Shin Megami Tensei has been a notable Atlus franchise that typically delivers an excellent experience. The latest release, Shin Megami Tensei IV, debuted on 3DS sometime back. With a more powerful system, past experience, and a new concept, Shin Megami Tensei V is in a great place. With so much going for it, can Shin Megami Tensei V make use of the potential or does it fall short?
Shin Megami Tensei V follows the story of a young high school student investigating rumors of demons appearing at a nearby school. When investigating, a demon attacks as an earthquake occurs. Following that event, the protagonist wakes up in a post-apocalyptic version of Tokyo overrun by demons. Shortly after a demon attacks, the main character is saved by a mysterious being called Aogami, who fuses with the protagonist to create Nahobino, an entity that is neither human nor god.
As Nahobino, you must deal with the war between angels and demons. During this conflict, you’ll be joined by previous friends and both familiar places in Tokyo and unfamiliar in the Netherworld.
Compared to Shin Megami Tensei IV, the plot is significantly more interesting. Not only does it tackle the war, but it also addresses certain issues a regular high schooler might experience, such as bullying. Characters are also more fleshed out through a variety of interactions, which extend to angels and demons as well.
Fans familiar with Shin Megami Tensei will enjoy that demon summoning, where you can negotiate with demons to join your party, offer them macca, or simply collect them so that you can summon more powerful ones down the road is back. The majority of demons found in previous Shin Megami Tensei games return, in addition to new creatures from Philippines folklore like Manananggal. As with all Shin Megami Tensei games, you can’t just rely on the starter demons and must collect new ones on your adventure. The farther you get in the game, the more demons that you should recruit or fuse to prevent falling behind in battle.
Like previous entries, this is a turn-based RPG. The core should be familiar for fans, with weaknesses being a must due to them giving you an additional turn. For this reason, I’ve found the franchise rather easy, so I reviewed Shin Megami Tensei V on hard. This mode didn’t just test my ability to strategize, it made me frequently question which demons to use. It also frequently required me to take a step back and grind to overcome a later challenge or foe.
One of the new features introduced in Shin Megami Tensei V is the ability to use Magatsuhi Skills, which boosts your party for one turn. The skills vary from critical damage to providing buffs over a varying amount of turns. To fill up this gauge, players must complete specific tasks or collect red orbs scattered throughout the world.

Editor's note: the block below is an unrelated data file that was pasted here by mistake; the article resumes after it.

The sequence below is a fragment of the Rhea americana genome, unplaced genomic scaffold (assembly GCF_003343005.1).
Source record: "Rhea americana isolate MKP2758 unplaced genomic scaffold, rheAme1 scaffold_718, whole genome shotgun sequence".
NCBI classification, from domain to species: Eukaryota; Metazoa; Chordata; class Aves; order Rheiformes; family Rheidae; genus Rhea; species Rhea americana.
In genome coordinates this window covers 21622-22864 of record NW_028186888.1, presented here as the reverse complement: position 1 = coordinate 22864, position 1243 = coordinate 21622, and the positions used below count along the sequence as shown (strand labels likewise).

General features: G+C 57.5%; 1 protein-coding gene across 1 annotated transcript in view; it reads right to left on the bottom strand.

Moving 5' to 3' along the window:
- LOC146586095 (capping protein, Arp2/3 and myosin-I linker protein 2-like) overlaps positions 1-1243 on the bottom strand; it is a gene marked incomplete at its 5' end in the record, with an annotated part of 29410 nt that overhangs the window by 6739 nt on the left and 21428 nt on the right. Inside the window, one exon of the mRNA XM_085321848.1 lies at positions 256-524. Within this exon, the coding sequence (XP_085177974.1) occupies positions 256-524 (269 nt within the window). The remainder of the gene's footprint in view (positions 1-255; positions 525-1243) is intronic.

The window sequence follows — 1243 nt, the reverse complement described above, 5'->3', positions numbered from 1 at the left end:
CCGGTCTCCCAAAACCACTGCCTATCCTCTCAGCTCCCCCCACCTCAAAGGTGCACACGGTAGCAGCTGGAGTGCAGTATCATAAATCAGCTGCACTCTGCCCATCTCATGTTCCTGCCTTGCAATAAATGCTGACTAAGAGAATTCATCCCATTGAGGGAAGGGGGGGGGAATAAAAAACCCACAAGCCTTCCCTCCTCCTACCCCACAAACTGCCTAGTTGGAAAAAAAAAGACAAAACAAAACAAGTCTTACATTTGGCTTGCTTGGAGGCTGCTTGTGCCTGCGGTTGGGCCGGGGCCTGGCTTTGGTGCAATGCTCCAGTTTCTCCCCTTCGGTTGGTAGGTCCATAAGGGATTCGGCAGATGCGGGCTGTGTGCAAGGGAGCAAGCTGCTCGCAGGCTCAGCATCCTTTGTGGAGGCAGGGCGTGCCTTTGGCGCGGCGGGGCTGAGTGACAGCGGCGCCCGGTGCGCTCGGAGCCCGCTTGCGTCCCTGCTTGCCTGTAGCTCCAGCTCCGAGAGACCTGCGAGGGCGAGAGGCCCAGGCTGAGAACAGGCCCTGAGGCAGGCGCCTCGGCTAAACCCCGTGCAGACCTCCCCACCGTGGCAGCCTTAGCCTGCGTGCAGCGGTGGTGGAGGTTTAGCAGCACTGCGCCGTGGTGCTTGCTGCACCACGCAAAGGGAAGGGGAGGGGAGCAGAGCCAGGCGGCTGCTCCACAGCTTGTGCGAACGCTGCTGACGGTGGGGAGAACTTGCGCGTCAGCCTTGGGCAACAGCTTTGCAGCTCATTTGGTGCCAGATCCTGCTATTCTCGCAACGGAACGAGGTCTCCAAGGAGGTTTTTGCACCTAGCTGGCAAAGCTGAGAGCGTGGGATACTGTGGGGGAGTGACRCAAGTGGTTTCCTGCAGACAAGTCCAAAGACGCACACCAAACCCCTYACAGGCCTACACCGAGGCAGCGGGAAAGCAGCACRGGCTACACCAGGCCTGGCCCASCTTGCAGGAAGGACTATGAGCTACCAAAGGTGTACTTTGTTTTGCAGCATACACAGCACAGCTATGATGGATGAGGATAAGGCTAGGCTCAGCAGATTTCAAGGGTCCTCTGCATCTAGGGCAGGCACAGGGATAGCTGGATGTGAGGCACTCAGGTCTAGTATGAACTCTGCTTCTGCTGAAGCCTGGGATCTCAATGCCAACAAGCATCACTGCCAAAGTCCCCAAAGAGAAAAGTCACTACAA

Another feature introduced is Essence. Essence can be used to acquire specific skills for both yourself or demons. There are also shops, or as the game calls them, Miracles, where you can get modifiers that increase the potency of Nahobino’s spells, increase demon stock, increase affinity types, or increase the Magatsuhi gauge fill rate. To purchase these specific modifiers, you must collect Glory, which can be found or trade a collectible known as Miman for 5 Glory.
Unlike Shin Megami Tensei IV where movement is limited, players are given a somewhat open world to explore in Shin Megami Tensei V. Every area is rather large, filled with secrets to discover, including Mimans, demon essence, or valuable relics from your world. Expect to spend a lot of time exploring and hunting for demons which is a great change of pace.
To add to the experience, there are a plethora of sidequests you can undertake. These sidequests vary from collecting items to defeating certain demons. Rewards for these tasks can be helpful, including some of the most powerful demons in the game.
The visuals in Shin Megami Tensei V are phenomenal thanks to Unreal Engine 4. Despite the Switch’s shortcomings, the game manages to produce visuals that are top-notch with anime-looking sprites and detailed demons. While it might not compare to what other consoles can offer, it is easily one of the best-looking Switch games be it in handheld or docked mode.
In terms of performance, the game runs at a solid frame rate with very few dips along the way. The game has decent loading times but is far from the lengthy ones found elsewhere. If there’s one thing that I encountered a lot while playing through the game, that would be the pop-in textures, though it’s not really game-breaking.
Shin Megami Tensei V Review Verdict
Shin Megami Tensei V is the Shin Megami Tensei game fans have been waiting for. Not only it does improve the core gameplay, but it also offers a dark-gritty storyline that exceeds previous efforts. There is so much to do in Shin Megami Tensei V that could make you easily forget how long you’ve been playing. If you have been a fan of the SMT games, Shin Megami Tensei V is a must-buy, and for JRPG gamers, it is a game you don’t want to miss.
[Editor’s Note: Shin Megami Tensei V was reviewed on Nintendo Switch and a copy was provided to us for review purposes.]